Studies show that the volatility of agricultural markets has been on the rise since the early 2000s, fuelled by a number of factors that individual companies can neither predict, nor control, nor counteract on their own. These include:
- Market globalization, which contributes to fluctuating prices
- Climate change, which is responsible for more frequent and more intense weather events
- Biosecurity considerations, which have become paramount in recent years and threaten to restrict the flow of products across borders and impede other market opportunities.
It is vital to create a safety net to protect growers’ income and provide them with a reliable source of support. This will enable them to continue their operations, adapt to change, embrace innovation and maintain their competitive edge. Enterprise risk management (ERM) programs are also key to ongoing stability. Financial tools of this nature represent a strategic investment by the various levels of government in long-term economic prosperity.
More and more, consumers’ choices are based on social and environmental values. Corporate social responsibility is now a must for the majority of Canadians, who increasingly hold the companies they buy from to high ethical and environmental standards.
Growers, too, must live up to new public expectations in terms of food safety, environmental protection and sustainable development.
Bearing this in mind, we are currently developing a set of sustainability-oriented technical specifications for fruit and vegetable producers.
We are also supportive of efforts undertaken by organic fruit and vegetable growers. Organic and traditional production approaches are complementary: they can help each other move forward and compete in the very promising Quebec fruit and vegetable market.
There are upwards of a half-dozen marketing channels available to Quebec produce growers. In long supply chains, there are usually one or more middlemen between the farm and the table, including retailers (grocery stores and greengrocers), Marché central, wholesalers, packagers, brokers and HRI (hotel, restaurant and institutional) players. In shorter chains, there are fewer of these middlemen or none whatsoever. These include public markets, farm stands and pick-your-own operations.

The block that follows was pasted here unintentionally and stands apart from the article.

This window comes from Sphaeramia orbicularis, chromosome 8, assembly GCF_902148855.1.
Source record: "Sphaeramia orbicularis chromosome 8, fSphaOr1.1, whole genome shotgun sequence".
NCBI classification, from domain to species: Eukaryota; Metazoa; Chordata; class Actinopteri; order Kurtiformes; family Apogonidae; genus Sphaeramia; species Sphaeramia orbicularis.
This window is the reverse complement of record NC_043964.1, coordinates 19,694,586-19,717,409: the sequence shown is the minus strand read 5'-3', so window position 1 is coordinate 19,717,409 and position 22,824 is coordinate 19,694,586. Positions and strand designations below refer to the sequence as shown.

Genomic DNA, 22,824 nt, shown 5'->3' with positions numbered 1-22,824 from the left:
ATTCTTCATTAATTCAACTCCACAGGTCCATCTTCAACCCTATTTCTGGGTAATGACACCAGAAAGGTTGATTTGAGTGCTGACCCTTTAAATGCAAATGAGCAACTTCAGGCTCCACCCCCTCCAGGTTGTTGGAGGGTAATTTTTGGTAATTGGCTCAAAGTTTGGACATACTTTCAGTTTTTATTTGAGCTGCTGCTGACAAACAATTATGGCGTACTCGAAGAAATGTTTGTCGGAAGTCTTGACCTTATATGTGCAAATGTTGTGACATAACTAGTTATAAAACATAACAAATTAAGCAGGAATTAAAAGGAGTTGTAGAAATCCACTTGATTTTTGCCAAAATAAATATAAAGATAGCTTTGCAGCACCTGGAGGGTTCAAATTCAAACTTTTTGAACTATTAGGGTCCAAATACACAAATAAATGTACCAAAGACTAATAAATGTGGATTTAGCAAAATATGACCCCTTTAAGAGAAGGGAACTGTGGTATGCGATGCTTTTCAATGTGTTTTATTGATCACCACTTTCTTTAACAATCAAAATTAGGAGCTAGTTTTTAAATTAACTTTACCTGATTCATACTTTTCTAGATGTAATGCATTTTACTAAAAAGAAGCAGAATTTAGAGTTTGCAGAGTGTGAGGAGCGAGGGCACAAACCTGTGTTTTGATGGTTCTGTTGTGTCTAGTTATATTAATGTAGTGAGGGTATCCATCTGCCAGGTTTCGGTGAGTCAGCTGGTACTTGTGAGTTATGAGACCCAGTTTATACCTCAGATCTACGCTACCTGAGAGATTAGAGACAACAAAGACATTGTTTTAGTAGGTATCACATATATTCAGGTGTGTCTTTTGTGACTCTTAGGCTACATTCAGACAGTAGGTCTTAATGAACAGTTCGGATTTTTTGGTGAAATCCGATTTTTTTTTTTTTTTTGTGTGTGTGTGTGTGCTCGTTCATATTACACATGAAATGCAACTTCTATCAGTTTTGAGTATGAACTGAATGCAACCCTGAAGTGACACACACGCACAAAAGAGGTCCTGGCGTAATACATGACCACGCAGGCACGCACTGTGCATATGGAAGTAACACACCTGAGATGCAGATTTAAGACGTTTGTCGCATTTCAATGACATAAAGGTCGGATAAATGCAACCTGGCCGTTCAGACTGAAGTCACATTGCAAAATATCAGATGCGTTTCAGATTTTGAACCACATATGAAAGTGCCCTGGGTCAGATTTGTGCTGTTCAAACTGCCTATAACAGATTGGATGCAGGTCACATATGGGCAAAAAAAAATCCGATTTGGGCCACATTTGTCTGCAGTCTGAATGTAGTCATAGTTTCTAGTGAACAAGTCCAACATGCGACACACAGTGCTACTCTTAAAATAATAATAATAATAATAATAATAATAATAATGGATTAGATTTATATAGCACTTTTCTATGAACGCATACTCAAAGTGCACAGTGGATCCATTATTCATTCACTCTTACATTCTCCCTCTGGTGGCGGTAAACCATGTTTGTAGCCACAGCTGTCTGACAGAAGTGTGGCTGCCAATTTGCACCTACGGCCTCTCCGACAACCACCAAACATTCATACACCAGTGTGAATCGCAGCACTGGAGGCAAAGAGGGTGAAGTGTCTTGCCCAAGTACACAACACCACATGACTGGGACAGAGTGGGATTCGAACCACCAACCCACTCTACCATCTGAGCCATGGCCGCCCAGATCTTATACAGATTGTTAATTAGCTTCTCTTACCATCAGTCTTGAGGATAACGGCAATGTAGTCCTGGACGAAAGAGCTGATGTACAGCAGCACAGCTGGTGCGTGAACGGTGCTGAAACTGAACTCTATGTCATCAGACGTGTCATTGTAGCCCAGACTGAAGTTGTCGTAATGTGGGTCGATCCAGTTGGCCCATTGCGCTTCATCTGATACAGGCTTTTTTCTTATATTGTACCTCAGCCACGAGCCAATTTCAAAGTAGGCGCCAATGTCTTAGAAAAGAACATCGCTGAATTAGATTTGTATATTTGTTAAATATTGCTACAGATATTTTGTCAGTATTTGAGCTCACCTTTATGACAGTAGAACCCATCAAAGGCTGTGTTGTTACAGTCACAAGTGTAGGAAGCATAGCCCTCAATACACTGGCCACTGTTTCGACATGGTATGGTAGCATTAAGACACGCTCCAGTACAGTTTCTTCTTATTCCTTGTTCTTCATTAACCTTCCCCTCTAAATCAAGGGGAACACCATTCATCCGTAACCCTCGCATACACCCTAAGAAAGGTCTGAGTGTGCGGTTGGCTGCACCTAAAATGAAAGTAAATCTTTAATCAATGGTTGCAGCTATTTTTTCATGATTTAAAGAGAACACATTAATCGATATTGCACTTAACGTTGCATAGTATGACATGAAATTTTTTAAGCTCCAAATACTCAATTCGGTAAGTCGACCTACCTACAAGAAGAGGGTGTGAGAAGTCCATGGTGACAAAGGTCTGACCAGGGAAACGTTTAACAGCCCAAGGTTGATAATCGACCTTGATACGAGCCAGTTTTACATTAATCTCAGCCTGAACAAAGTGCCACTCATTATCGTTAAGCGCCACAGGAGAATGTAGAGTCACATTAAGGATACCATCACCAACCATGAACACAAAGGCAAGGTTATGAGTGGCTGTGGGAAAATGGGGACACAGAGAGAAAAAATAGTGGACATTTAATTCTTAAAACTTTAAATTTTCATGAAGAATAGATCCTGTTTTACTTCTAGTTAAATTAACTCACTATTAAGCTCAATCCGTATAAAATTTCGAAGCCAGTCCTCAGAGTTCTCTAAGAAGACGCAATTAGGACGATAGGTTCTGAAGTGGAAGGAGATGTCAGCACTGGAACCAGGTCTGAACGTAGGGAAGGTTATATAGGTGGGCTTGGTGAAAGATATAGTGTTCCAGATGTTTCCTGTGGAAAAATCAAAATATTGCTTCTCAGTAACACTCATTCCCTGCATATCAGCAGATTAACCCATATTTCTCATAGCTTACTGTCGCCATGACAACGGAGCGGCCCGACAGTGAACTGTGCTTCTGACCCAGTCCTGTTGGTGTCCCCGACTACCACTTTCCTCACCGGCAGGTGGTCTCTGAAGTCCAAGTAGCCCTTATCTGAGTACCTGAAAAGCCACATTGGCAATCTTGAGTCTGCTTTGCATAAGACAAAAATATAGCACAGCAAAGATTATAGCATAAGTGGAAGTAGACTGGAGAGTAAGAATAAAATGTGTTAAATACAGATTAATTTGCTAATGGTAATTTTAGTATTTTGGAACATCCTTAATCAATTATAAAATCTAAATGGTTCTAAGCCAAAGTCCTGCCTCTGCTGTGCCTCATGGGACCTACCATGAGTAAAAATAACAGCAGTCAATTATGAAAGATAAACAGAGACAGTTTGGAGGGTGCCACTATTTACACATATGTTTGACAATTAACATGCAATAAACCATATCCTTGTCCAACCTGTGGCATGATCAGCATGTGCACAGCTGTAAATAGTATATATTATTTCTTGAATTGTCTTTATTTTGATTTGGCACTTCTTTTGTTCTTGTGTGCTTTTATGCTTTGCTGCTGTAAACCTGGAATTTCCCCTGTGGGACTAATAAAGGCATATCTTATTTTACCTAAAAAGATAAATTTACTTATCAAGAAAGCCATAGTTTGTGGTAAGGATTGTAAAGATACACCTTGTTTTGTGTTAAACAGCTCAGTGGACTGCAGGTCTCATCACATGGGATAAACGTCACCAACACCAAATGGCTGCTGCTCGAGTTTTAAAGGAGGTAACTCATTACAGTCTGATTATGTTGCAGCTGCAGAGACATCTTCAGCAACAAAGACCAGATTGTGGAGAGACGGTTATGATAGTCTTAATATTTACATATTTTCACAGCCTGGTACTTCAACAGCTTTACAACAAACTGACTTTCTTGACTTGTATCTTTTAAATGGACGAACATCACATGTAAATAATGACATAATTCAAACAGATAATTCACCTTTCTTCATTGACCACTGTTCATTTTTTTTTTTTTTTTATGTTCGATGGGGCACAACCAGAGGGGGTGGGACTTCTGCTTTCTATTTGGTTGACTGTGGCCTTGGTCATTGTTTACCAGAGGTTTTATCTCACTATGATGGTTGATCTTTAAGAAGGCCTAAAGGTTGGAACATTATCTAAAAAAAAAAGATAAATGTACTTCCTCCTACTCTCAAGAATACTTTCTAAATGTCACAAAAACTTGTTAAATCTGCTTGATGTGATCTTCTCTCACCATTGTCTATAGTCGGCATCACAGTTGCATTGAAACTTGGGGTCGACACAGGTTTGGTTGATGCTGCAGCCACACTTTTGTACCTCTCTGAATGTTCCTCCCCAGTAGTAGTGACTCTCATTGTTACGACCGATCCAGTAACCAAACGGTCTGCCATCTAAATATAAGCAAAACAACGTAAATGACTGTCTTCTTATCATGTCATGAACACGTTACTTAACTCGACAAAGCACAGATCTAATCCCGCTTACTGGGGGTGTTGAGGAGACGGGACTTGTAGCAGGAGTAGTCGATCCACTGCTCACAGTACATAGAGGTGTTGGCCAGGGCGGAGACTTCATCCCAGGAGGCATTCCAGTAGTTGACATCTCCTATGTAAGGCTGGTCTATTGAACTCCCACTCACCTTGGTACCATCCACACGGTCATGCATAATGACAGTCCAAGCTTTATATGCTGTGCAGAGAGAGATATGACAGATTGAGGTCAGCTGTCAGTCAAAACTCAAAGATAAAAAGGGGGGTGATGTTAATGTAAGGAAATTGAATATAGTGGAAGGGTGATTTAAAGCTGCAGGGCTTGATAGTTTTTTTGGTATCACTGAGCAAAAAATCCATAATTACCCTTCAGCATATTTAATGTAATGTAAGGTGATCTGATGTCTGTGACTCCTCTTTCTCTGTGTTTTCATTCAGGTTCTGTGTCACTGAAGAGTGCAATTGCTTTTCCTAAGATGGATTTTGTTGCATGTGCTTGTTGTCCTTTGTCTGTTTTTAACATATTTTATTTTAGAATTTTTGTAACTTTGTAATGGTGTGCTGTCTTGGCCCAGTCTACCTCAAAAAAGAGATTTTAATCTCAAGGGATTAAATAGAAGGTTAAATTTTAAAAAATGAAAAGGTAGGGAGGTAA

In terms of long supply chains, there are more than 2,000 fruit and vegetable vendors in Quebec, some operating independently, others as part of a chain. They fall into three main categories: grocery stores, supermarkets and greengrocers. In Quebec, the major chains act as wholesalers and distributors for their retail stores and the HRI sector. As a result, the key players in the wholesale and retail markets are one and the same.
When it comes to shorter supply chains, fresh, locally sourced fruits and vegetables bring consumers in direct contact with producers. Through this distribution model, produce growers can establish closer ties with consumers. However, it also involves a much more hands-on role in the marketing and promotional aspect of their business, in addition to their work in the field.
The horticultural market is open throughout North America. Market information is highly strategic, both for producers and for wholesalers. Increased predictability would translate into the ability to make better-informed decisions. Given the high price volatility that characterizes the fruit and vegetable sector, there is a need for mechanisms that make market trends easier to read and interpret.
The QPGA and industry stakeholders endeavour to estimate local prices based on various benchmark markets (proxy value) and the outlook or predictability of these prices. The impacts of climate change have led to sudden spikes and drops in demand, which in turn cause greater fluctuations in price.